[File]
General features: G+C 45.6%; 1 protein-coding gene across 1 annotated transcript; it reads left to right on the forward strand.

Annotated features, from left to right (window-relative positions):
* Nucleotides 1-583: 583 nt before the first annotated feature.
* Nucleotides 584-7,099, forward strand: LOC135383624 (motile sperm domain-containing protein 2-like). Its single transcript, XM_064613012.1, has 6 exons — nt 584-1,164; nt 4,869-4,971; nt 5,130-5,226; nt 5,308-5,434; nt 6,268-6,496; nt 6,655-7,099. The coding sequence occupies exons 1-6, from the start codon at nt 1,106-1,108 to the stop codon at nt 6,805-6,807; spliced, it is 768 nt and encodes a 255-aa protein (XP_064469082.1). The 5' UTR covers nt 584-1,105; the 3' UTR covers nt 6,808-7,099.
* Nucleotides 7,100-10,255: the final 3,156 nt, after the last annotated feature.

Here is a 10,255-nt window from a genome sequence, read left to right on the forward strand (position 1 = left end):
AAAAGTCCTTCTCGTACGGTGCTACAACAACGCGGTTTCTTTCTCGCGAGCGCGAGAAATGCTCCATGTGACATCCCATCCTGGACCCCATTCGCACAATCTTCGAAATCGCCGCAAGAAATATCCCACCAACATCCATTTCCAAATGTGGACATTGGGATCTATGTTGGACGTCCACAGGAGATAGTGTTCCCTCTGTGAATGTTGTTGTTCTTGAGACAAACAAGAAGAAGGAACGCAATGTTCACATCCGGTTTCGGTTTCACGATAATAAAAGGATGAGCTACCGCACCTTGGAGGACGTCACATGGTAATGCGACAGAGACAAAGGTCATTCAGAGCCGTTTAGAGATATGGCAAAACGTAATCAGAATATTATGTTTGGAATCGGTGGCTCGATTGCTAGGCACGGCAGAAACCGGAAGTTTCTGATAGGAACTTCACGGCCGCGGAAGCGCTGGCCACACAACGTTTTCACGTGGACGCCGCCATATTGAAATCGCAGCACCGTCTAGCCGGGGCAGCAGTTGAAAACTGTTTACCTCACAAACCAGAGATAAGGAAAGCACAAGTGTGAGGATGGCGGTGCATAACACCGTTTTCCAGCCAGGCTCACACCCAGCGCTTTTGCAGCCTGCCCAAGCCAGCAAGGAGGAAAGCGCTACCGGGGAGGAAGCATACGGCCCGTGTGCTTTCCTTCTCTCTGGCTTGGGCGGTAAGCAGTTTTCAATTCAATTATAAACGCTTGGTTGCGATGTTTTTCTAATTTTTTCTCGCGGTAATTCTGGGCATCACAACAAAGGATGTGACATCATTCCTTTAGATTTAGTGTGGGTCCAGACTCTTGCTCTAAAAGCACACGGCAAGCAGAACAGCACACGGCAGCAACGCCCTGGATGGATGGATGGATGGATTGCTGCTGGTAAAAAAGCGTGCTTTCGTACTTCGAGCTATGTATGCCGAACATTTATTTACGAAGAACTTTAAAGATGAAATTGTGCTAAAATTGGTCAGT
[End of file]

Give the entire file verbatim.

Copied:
General features: G+C 45.6%; 1 protein-coding gene across 1 annotated transcript; it reads left to right on the forward strand.

Annotated features, from left to right (window-relative positions):
* Nucleotides 1-583: 583 nt before the first annotated feature.
* Nucleotides 584-7,099, forward strand: LOC135383624 (motile sperm domain-containing protein 2-like). Its single transcript, XM_064613012.1, has 6 exons — nt 584-1,164; nt 4,869-4,971; nt 5,130-5,226; nt 5,308-5,434; nt 6,268-6,496; nt 6,655-7,099. The coding sequence occupies exons 1-6, from the start codon at nt 1,106-1,108 to the stop codon at nt 6,805-6,807; spliced, it is 768 nt and encodes a 255-aa protein (XP_064469082.1). The 5' UTR covers nt 584-1,105; the 3' UTR covers nt 6,808-7,099.
* Nucleotides 7,100-10,255: the final 3,156 nt, after the last annotated feature.

Here is a 10,255-nt window from a genome sequence, read left to right on the forward strand (position 1 = left end):
AAAAGTCCTTCTCGTACGGTGCTACAACAACGCGGTTTCTTTCTCGCGAGCGCGAGAAATGCTCCATGTGACATCCCATCCTGGACCCCATTCGCACAATCTTCGAAATCGCCGCAAGAAATATCCCACCAACATCCATTTCCAAATGTGGACATTGGGATCTATGTTGGACGTCCACAGGAGATAGTGTTCCCTCTGTGAATGTTGTTGTTCTTGAGACAAACAAGAAGAAGGAACGCAATGTTCACATCCGGTTTCGGTTTCACGATAATAAAAGGATGAGCTACCGCACCTTGGAGGACGTCACATGGTAATGCGACAGAGACAAAGGTCATTCAGAGCCGTTTAGAGATATGGCAAAACGTAATCAGAATATTATGTTTGGAATCGGTGGCTCGATTGCTAGGCACGGCAGAAACCGGAAGTTTCTGATAGGAACTTCACGGCCGCGGAAGCGCTGGCCACACAACGTTTTCACGTGGACGCCGCCATATTGAAATCGCAGCACCGTCTAGCCGGGGCAGCAGTTGAAAACTGTTTACCTCACAAACCAGAGATAAGGAAAGCACAAGTGTGAGGATGGCGGTGCATAACACCGTTTTCCAGCCAGGCTCACACCCAGCGCTTTTGCAGCCTGCCCAAGCCAGCAAGGAGGAAAGCGCTACCGGGGAGGAAGCATACGGCCCGTGTGCTTTCCTTCTCTCTGGCTTGGGCGGTAAGCAGTTTTCAATTCAATTATAAACGCTTGGTTGCGATGTTTTTCTAATTTTTTCTCGCGGTAATTCTGGGCATCACAACAAAGGATGTGACATCATTCCTTTAGATTTAGTGTGGGTCCAGACTCTTGCTCTAAAAGCACACGGCAAGCAGAACAGCACACGGCAGCAACGCCCTGGATGGATGGATGGATGGATTGCTGCTGGTAAAAAAGCGTGCTTTCGTACTTCGAGCTATGTATGCCGAACATTTATTTACGAAGAACTTTAAAGATGAAATTGTGCTAAAATTGGTCAGT